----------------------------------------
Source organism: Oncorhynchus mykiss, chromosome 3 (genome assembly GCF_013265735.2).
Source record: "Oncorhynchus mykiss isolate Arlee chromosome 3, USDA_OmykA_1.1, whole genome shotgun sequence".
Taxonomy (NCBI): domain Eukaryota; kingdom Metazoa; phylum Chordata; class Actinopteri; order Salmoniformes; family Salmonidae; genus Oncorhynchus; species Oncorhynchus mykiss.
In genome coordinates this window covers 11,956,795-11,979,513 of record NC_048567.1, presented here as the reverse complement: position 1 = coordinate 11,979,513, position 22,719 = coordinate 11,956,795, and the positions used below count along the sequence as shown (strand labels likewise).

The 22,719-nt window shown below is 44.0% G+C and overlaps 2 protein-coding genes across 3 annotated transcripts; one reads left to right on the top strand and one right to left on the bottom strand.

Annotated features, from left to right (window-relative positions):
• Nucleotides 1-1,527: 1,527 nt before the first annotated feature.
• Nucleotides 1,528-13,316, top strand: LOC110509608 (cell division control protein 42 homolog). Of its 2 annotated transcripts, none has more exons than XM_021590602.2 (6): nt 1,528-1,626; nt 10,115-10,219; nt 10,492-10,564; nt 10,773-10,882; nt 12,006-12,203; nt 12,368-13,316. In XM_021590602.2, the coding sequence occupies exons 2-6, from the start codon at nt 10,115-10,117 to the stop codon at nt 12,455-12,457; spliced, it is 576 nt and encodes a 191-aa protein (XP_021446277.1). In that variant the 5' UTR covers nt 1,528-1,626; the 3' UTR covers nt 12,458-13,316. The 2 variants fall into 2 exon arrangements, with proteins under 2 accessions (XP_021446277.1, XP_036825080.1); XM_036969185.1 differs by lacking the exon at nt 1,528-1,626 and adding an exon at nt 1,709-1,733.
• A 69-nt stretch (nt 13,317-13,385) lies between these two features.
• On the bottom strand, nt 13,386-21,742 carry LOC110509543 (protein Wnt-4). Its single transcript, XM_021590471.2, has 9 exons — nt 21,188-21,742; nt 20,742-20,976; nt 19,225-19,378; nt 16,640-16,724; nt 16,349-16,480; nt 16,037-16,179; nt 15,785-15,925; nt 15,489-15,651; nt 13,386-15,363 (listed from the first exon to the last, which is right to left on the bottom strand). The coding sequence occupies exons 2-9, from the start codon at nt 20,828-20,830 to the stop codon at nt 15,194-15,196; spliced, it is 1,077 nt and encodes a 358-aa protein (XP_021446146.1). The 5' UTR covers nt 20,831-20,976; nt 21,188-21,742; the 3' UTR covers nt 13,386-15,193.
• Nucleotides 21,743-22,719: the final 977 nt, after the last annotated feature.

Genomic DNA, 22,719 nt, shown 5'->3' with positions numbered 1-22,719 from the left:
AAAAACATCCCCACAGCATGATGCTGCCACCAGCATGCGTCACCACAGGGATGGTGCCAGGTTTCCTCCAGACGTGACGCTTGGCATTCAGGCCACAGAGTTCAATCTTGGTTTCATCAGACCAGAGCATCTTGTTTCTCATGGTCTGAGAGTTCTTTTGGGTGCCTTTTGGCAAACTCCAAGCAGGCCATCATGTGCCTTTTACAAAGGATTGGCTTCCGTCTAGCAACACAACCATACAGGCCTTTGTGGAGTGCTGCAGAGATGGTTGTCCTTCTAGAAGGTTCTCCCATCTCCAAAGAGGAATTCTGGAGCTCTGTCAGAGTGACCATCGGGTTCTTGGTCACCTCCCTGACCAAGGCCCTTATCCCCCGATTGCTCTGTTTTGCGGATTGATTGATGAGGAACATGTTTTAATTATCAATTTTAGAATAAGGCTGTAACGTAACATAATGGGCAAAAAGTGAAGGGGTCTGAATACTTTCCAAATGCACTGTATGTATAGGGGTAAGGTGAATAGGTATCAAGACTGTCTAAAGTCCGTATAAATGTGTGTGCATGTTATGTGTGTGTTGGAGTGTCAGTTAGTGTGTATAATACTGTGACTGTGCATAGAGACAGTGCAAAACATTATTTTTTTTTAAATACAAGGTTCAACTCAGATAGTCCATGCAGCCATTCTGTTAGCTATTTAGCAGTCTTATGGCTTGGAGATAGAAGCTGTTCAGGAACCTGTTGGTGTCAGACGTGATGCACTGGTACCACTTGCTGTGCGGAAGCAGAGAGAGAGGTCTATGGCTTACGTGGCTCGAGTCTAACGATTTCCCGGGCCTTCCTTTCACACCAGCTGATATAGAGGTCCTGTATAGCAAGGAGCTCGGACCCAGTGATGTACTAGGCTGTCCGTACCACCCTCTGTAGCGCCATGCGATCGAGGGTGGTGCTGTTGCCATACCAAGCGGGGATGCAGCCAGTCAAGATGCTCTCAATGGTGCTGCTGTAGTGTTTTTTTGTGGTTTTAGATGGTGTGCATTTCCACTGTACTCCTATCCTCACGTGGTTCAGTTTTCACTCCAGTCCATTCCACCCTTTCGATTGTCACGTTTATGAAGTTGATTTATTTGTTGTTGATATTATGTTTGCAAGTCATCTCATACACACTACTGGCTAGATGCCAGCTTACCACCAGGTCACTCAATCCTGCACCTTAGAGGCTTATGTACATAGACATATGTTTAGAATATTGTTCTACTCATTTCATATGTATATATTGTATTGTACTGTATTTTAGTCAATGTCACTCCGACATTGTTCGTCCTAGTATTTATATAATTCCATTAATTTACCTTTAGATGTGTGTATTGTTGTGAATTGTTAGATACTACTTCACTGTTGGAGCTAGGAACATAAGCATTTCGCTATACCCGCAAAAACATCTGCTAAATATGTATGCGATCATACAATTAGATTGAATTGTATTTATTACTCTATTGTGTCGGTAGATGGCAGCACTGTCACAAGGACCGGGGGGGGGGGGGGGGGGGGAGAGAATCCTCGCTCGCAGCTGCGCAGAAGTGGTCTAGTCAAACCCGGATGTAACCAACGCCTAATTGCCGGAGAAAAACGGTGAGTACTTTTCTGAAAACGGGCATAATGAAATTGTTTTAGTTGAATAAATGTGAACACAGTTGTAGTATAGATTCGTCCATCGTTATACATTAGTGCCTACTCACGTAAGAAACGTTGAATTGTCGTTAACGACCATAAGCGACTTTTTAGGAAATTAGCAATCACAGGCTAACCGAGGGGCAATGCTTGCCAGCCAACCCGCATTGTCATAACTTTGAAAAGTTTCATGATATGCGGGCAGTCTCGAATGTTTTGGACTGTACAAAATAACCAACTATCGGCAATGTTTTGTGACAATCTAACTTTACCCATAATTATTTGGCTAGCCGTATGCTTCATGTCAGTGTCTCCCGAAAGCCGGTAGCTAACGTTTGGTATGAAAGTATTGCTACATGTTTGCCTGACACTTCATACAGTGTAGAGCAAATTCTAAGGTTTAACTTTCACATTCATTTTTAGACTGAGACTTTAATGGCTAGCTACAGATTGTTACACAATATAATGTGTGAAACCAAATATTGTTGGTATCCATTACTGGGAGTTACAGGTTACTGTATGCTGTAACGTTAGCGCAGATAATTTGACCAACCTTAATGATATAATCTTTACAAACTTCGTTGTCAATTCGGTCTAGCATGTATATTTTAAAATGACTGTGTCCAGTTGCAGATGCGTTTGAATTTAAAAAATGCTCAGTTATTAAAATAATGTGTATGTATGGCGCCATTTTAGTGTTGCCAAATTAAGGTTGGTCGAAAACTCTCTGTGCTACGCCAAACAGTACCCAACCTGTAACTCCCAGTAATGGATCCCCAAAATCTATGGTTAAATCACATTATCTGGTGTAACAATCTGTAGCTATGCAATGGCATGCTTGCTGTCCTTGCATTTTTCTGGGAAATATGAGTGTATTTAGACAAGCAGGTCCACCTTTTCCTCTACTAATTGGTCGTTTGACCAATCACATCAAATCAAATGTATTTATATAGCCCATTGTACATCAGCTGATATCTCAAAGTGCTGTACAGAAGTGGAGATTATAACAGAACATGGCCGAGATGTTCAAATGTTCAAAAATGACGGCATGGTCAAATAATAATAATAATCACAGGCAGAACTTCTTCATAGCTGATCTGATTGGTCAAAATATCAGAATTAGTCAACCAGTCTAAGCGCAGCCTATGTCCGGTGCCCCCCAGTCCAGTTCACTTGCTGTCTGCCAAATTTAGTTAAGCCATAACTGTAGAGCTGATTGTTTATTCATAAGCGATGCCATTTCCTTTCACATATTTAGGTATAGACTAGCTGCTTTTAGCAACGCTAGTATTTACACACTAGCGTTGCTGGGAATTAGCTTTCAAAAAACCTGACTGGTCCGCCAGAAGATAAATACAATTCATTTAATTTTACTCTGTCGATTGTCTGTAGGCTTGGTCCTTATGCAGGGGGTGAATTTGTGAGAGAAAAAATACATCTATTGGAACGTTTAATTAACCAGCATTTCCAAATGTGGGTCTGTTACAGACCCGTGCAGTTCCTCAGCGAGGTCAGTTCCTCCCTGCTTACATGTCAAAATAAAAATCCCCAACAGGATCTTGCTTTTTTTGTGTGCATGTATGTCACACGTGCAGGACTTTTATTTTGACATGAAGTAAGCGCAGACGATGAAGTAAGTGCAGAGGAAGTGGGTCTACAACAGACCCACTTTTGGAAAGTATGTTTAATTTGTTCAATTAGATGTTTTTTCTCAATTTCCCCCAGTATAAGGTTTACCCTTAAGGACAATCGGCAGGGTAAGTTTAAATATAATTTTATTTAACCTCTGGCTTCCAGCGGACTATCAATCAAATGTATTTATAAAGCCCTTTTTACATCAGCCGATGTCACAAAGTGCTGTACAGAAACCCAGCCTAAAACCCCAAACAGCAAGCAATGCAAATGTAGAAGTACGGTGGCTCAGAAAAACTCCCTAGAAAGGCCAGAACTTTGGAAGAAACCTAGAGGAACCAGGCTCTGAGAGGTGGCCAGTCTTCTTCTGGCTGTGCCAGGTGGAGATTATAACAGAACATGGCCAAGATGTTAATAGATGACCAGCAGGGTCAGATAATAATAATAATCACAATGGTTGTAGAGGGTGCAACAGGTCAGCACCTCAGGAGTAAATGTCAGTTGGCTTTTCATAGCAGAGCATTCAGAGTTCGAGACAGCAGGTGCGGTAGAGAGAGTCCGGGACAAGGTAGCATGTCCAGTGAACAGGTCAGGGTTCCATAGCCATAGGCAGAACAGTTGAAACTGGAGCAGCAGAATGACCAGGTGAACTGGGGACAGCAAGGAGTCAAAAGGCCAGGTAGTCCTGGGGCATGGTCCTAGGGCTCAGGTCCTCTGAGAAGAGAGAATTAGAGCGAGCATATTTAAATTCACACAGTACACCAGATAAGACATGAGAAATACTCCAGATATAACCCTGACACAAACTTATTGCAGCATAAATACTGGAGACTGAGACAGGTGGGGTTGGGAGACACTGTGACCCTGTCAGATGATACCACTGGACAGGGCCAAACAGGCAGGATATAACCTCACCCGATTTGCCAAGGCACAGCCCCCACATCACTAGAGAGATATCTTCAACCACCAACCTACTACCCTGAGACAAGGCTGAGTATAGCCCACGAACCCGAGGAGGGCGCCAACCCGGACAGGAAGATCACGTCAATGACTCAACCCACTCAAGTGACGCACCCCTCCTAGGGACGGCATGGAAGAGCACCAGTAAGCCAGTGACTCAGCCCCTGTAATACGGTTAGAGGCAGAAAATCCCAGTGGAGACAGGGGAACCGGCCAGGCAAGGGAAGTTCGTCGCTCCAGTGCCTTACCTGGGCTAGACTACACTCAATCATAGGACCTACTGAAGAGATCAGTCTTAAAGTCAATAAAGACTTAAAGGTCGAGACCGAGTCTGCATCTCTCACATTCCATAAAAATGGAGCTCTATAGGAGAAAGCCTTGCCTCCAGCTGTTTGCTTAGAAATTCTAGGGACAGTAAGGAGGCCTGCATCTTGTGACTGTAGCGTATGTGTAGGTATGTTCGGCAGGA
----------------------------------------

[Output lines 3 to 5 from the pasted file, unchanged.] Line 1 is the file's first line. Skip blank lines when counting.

Taxonomy (NCBI): domain Eukaryota; kingdom Metazoa; phylum Chordata; class Actinopteri; order Salmoniformes; family Salmonidae; genus Oncorhynchus; species Oncorhynchus mykiss.
In genome coordinates this window covers 11,956,795-11,979,513 of record NC_048567.1, presented here as the reverse complement: position 1 = coordinate 11,979,513, position 22,719 = coordinate 11,956,795, and the positions used below count along the sequence as shown (strand labels likewise).

The 22,719-nt window shown below is 44.0% G+C and overlaps 2 protein-coding genes across 3 annotated transcripts; one reads left to right on the top strand and one right to left on the bottom strand.